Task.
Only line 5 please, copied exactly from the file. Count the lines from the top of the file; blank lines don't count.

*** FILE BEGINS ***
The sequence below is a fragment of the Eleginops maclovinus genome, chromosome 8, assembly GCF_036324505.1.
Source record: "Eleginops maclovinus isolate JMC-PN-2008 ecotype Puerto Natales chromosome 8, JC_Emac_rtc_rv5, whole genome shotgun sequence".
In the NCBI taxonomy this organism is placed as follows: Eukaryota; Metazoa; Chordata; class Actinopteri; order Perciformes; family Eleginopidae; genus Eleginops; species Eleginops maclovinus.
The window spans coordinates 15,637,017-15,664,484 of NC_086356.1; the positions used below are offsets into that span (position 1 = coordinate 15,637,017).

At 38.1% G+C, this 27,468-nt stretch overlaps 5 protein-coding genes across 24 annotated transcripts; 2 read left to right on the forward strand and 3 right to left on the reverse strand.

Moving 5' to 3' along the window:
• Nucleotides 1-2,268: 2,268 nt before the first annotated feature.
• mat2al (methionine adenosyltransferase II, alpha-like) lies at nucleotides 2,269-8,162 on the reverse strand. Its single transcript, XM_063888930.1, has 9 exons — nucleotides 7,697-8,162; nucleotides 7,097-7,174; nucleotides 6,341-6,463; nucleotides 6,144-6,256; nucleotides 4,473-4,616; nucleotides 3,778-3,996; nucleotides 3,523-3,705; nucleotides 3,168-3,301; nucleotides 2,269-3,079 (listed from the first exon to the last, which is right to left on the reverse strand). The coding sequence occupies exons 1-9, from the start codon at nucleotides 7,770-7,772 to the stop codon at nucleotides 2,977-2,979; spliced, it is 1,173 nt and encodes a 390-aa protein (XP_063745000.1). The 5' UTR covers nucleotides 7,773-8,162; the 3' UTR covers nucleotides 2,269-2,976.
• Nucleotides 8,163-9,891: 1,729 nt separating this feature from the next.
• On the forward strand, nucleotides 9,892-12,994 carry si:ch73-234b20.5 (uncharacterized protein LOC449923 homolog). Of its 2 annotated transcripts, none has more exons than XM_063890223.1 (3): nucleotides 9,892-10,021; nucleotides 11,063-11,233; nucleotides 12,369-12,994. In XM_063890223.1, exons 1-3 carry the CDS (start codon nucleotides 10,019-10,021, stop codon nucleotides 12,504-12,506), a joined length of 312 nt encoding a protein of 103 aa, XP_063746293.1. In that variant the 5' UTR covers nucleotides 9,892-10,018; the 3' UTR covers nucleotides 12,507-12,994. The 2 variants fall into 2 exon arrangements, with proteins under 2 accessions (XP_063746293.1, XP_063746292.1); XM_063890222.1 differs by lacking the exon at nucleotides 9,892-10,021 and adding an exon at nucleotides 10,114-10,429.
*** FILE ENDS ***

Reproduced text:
At 38.1% G+C, this 27,468-nt stretch overlaps 5 protein-coding genes across 24 annotated transcripts; 2 read left to right on the forward strand and 3 right to left on the reverse strand.